So, in the interest of not repeating myself too much, I’ll say that I’ve had a hard time coming to grips with this. I’d assume that most people who go through this kind of thing in life would say they’ve also shared feelings of denial, and doubt, and hopelessness at some point along the way. In 2015 or so, I knew. Before that, it was an idea that scared the hell out of me because of what it would mean to move forward. Move forward as in telling people, coming out, transitioning. Talking about my experience, saying it out loud. “I identify as female. I want to transition and live the life that I see fit. In fact, I need to transition, because there’s a good chance that I won’t be able to carry on with the weight of knowing who I am, but never expressing it.” There’s a certain momentum behind those words that I never truly felt (or was too afraid to acknowledge) until it was almost too late. Thinking about growing older as a male was like a living nightmare for me. It was happening at one point. I was growing into it, literally. A part of me hasn’t felt right since adolescence, since puberty. I haven’t been identifying with a “male experience” in life, not the way most guys do, for a very long time. I know this from my friends, from peers, from most people that I’ve met; gender sinks into interactions with the world in countless ways. It’s involved in so much of what we do, and how we engage. Being socialized as male, (and feeling that my internal sense of self doesn’t at all match what I present to the world) I feel, has given me a certain insight into how crippling that fact can be when you’re someone who experiences gender dysphoria; this is the feeling that your gender doesn’t match your birth sex, and the disconnect that results. It borders on being traumatic, for some people who experience it. Terminal, and unbearable in the most severe sense, for others. For me, it’s something that is hardly new or strange anymore. More on that another time, perhaps. That being said, at some point last year, at that “vantage point”, I realized — — I can either keep this a secret forever and maybe let it get the best of me eventually, or I can try and make a change. I can start being honest. I live in a time and place right now where there are resources available to help people like me, to alleviate dysphoria. There’s a chance, even if it’s a small one, but a chance nonetheless, that I might be able to find the help I need and move on with my life. So one option is very likely suicide, and the other is a bit of a leap, still also a sacrifice in some way, but it may be for my own good. What, am I just going to deny myself the possibility of seeing this through, knowing that I might be able to heal, and readjust, and have a chance at a new grasp on life? What for? So I can be a martyr for my own self-doubt? So I can continue to maintain symptoms that are now very obvious to me, and hide away my own identity with self-constructed mechanisms, which very well might lead to my own undoing anyways? What is the benefit in that? How can I allow myself to keep rationalizing my way right back into this mess I’m in? — —

Now we’re here and by the time I’m on the third draft of this, today on October 15th, I can say that I’m doing well. There’s something about the 15th(s) of the month this year that have been either exciting or terrifying, or sometimes both. I came out to my Mom on January 15th. I started hormones on March 15. It’s been 7 months now of finally settling in, and I couldn’t possibly be happier with the changes that have occurred in my life since. Some of you reading this might be aware of what’s been going on already, but regardless, if you’re still reading at this point, I’d like to thank you for sticking with me so far. So what does this mean? Why is it important to me that this be public knowledge? Because it’s one thing to tell somebody that you’ve been hurting, and that you’re doing better now, and why. It’s another thing when you’re faced with someone who is telling you that part of their recovery, and reintroduction to the world, and to your life, involves them looking and sounding a little different, and that this comes with a name and pronoun change. Then at that point, it’s a little less about just listening. So there’s a part of this that is just as much of a request as it is an exposition. Now it’s more than just me with this information. It becomes a “negotiation” as I’ve heard it very aptly put. And so there’s some give and take, some sacrifice, and hopefully some patience and understanding on either side of any engagement, with things moving forward. I think part of understanding something like this takes time, and I can absolutely sympathize with that. I’ve watched my family come to terms with what’s been going on slowly. I’ve had folks take better to this news that I might have expected, and I am humbled by the ability to still be included in so many ways. I guess the biggest step is just about to come. I’ve been feeling a real sense of urgency lately, and I think it’s just about that time. This means that next time you see me, you’ll be seeing both a whole new person, and still the exact same “me” that you already know. You’re not losing a friend, or an acquaintance. It’s a bit of a double-edged sword, and that’s another thing that is worth addressing; the best and worst part of this is that you might already know me. It’s a positive because it means that we don’t have to start over. I’m not going anywhere. We still probably share some of the same interests, or sense of humor, or parts of our experience in life might have some parallels. I think you get what I mean. But on the other side of things, this kind of change does of course have the potential to upset some of the language, or behavior, or dynamics that shape or surround the way that we share a relationship. Some of the parameters have changed a bit. And I understand fully that it might not be a quick thing to reconcile, but I really genuinely hope that it’s all worth it to you so that we can continue to interact. In fact, I’m not calling for much of a significant difference in anything. I don’t think that it’s much to ask of, but of course that’s more so a personal feeling on the matter. I’m not here to change how you think entirely.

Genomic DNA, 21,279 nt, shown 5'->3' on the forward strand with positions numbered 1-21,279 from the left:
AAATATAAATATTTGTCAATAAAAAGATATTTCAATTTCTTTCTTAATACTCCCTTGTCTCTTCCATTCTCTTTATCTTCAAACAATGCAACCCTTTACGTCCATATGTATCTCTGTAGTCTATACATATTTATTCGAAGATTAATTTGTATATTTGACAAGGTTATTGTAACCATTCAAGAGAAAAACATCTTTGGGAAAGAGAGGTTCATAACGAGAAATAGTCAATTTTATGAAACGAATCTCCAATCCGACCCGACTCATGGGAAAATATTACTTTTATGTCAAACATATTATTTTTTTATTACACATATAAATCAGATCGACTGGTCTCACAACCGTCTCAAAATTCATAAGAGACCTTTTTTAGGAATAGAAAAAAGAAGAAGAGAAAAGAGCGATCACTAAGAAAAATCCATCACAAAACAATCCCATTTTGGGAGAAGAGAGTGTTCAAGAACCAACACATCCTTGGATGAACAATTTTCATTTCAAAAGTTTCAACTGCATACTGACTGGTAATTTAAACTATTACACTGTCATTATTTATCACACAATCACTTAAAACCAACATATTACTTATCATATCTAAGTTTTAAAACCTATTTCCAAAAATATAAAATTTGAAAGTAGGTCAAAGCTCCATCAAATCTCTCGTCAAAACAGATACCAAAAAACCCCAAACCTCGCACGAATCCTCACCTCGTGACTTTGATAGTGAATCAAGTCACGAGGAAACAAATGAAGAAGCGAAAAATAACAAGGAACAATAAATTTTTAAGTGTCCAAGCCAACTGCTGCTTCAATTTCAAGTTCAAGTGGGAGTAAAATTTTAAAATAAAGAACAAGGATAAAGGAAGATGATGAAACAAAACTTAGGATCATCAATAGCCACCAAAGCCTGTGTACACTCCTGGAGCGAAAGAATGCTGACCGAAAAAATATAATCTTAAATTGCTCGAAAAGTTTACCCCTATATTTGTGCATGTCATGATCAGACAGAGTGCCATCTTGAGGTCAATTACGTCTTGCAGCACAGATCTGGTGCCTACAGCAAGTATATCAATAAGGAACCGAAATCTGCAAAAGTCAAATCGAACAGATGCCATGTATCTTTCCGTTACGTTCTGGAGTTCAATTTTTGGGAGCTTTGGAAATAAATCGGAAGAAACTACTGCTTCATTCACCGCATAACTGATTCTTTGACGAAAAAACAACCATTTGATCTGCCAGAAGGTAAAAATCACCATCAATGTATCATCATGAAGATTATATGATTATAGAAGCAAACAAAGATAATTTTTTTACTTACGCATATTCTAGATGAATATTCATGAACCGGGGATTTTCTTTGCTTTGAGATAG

To clear the air, I’d like to reintroduce myself. My name is Isabelle, I’m a 23 year old girl from the US. I prefer she/her pronouns. It’s nice to meet you, and it’s nice to finally be present. Thank you for taking the time to read this, and thank you in advance if you’re someone who would like to stick around and see the rest of my transition through with me, in some capacity. I’m glad that you could be here for the beginning, and even prior to that. Thank you for your friendship, your support, and your love. If you have thoughts, concerns, questions, comments, or if there’s anything I’ve missed, haven’t touched on, or that you think I’ve left out, etc. regarding anything you’ve just read, please contact me. I’m sharing this on facebook, but it will be hosted off the site so that anyone can read it. If you’re someone who would like to share this outside of my immediate circle, that’s totally fine with me, and you know where to find me, and how to put me in touch with anyone else who might be interested in hearing more. I can’t stress enough that I’m all for discussion. I want to hear from you. If none of this stuff has ever even crossed your mind before, don’t hesitate to get in touch. If this is the first that you’ve of some of the stuff that I’ve mentioned, don’t hesitate to get in touch. If you’re straight, get in touch. If you’re queer, get in touch. Trans? I can probably relate! I’m open to talking about lots of stuff. I’m not an expert, but I’m okay with sharing my thoughts about some things. For example, that new Blade Runner movie was really good. I think I need to see it a second time. See? It’s not all about dysphoria and mental health struggles after all, I can talk about other things too. And I’m looking forward to it, all of it. It’s good to be here.